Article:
“In Europe we picture the Arab as very serious. Here he is very merry, very artistic in gesticulation and ornamentation. Circumcisions and marriages seem to be nothing but pretexts for rejoicing and music-making … The ‘most extreme excesses of our Press’ would give but a feeble idea of the buffooneries that are allowed in the public squares…” (Flaubert 1996, 80)
Such literary enactment of the Orient contributed to what Saïd saw as the four characteristics of Orientalism in the 19th century: expansion, historical confrontation, sympathy and classification (Said 2003, 120).
Saïd’s study is completed by a third section, “Orientalism Now,” where he addresses the question of surviving, if not enhanced, forms of Orientalism in modern times. Through this closing section, Saïd expressed his initial views on the final phase of Orientalism, exemplified in particular through American imperialism, before completing his own reflection primarily through two following volumes, The Question of Palestine (1979) and Covering Islam (1981). Along with them, Saïd would further defend his arguments in nearly twenty other books, tens of articles and interviews, in the course of the two following decades. In the process, Saïd, initially a textual historian of the cultural aspects of colonialism, became a political activist, defending particularly the cause of his native Palestine. We must cut short this brief and necessarily arbitrarily selective discussion of Orientalism to look at Saïd’s intellectual influences in the making of this project.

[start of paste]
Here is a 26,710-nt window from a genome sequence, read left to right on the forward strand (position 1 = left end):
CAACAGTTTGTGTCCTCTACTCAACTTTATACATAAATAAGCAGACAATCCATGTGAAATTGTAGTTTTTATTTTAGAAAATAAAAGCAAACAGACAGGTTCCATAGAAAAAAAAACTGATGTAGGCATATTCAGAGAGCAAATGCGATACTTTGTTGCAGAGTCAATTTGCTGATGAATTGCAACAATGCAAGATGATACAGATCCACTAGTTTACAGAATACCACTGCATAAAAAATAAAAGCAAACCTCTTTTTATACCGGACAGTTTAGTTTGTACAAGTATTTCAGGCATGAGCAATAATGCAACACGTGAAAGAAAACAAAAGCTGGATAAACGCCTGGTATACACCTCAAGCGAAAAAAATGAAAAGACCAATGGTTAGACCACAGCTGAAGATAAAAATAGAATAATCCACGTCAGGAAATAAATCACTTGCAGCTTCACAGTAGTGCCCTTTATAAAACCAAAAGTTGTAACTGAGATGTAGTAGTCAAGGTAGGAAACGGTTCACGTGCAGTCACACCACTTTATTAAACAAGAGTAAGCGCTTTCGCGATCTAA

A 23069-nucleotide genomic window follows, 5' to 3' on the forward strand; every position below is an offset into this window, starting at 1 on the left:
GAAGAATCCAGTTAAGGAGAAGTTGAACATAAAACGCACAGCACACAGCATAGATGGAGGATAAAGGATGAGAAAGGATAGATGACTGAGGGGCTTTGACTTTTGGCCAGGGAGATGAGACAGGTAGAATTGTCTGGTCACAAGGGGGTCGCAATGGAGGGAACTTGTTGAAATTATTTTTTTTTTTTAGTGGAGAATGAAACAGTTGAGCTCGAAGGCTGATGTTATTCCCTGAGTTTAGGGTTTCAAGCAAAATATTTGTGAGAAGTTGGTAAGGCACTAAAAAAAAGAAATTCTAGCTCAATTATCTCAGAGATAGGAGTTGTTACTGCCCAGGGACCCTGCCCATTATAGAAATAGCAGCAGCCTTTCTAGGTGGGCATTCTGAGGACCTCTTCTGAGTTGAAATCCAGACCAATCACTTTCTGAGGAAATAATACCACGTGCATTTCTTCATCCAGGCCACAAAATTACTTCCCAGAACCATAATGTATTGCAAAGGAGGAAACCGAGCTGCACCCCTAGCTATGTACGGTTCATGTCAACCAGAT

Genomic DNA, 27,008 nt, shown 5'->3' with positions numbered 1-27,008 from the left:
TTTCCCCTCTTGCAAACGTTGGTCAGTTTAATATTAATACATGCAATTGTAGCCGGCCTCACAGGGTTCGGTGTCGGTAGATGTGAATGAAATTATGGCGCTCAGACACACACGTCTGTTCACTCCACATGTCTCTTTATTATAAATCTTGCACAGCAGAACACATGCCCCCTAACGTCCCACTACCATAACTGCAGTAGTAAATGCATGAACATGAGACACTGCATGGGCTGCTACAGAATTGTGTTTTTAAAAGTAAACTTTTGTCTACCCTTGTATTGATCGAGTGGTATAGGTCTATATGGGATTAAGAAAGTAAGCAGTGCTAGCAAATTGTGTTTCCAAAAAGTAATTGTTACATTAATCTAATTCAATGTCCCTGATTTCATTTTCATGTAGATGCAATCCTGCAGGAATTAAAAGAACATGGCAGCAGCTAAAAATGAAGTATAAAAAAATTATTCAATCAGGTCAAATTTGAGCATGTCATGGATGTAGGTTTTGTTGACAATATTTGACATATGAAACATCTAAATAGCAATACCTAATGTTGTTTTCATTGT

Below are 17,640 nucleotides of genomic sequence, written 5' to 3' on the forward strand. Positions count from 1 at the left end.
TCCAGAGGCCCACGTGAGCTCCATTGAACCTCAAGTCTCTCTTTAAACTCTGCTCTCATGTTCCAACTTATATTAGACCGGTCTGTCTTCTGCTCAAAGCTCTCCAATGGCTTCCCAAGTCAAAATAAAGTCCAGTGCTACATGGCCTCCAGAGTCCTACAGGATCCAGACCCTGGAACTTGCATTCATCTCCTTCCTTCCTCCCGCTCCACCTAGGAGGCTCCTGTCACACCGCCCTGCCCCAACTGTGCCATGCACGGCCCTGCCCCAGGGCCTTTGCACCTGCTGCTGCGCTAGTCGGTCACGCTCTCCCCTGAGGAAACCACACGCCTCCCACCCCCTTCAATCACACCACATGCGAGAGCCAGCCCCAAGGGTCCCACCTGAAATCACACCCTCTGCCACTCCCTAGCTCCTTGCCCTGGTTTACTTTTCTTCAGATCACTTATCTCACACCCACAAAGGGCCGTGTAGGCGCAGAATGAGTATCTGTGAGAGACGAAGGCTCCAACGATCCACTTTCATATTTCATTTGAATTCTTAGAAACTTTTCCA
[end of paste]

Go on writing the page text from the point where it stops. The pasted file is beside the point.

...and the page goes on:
Image courtesy: Jean-Léon Gérôme, Le Charmeur de Serpents
|Herodotus, First Orientalist ?|
|EXPLORE THE SERIES|
|Herodotus, First Orientalist ?|
|Part 1.1||Part 1.2|
|Orientalism : The Theory||Orientalism : Influences|
|Part 1.3||Part 2.1|
|Orientalism : Resistances||Ancient Greece and the Barbaros|
|Part 2.2.1||Part 2.2.2|
|An Account of Egypt –
Where is the Orientalist Hiding ?
|On the Neutrality of the Historian|
|Herodotus, or the Contagion of Foreignness||Becoming Foreigner|